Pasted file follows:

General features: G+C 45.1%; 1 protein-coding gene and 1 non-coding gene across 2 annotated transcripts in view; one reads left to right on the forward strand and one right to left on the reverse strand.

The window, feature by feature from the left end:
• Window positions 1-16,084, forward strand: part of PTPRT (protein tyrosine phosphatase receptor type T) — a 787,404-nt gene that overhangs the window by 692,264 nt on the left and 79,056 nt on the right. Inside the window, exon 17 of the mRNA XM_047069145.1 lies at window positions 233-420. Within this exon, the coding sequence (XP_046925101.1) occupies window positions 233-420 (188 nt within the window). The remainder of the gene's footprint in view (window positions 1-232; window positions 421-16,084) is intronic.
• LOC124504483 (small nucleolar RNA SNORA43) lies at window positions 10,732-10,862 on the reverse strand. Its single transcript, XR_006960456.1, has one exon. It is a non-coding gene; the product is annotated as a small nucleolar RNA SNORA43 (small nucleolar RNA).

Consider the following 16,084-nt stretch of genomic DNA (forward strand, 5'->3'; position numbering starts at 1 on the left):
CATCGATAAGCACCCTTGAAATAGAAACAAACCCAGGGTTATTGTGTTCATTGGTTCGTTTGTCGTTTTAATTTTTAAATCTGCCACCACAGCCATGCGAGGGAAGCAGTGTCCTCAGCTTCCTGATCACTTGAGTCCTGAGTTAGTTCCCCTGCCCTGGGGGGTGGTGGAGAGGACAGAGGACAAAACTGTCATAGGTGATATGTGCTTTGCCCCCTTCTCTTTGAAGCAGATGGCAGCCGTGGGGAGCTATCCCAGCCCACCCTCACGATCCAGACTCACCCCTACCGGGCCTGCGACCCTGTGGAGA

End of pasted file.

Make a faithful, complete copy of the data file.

General features: G+C 45.1%; 1 protein-coding gene and 1 non-coding gene across 2 annotated transcripts in view; one reads left to right on the forward strand and one right to left on the reverse strand.

The window, feature by feature from the left end:
• Window positions 1-16,084, forward strand: part of PTPRT (protein tyrosine phosphatase receptor type T) — a 787,404-nt gene that overhangs the window by 692,264 nt on the left and 79,056 nt on the right. Inside the window, exon 17 of the mRNA XM_047069145.1 lies at window positions 233-420. Within this exon, the coding sequence (XP_046925101.1) occupies window positions 233-420 (188 nt within the window). The remainder of the gene's footprint in view (window positions 1-232; window positions 421-16,084) is intronic.
• LOC124504483 (small nucleolar RNA SNORA43) lies at window positions 10,732-10,862 on the reverse strand. Its single transcript, XR_006960456.1, has one exon. It is a non-coding gene; the product is annotated as a small nucleolar RNA SNORA43 (small nucleolar RNA).

Consider the following 16,084-nt stretch of genomic DNA (forward strand, 5'->3'; position numbering starts at 1 on the left):
CATCGATAAGCACCCTTGAAATAGAAACAAACCCAGGGTTATTGTGTTCATTGGTTCGTTTGTCGTTTTAATTTTTAAATCTGCCACCACAGCCATGCGAGGGAAGCAGTGTCCTCAGCTTCCTGATCACTTGAGTCCTGAGTTAGTTCCCCTGCCCTGGGGGGTGGTGGAGAGGACAGAGGACAAAACTGTCATAGGTGATATGTGCTTTGCCCCCTTCTCTTTGAAGCAGATGGCAGCCGTGGGGAGCTATCCCAGCCCACCCTCACGATCCAGACTCACCCCTACCGGGCCTGCGACCCTGTGGAGA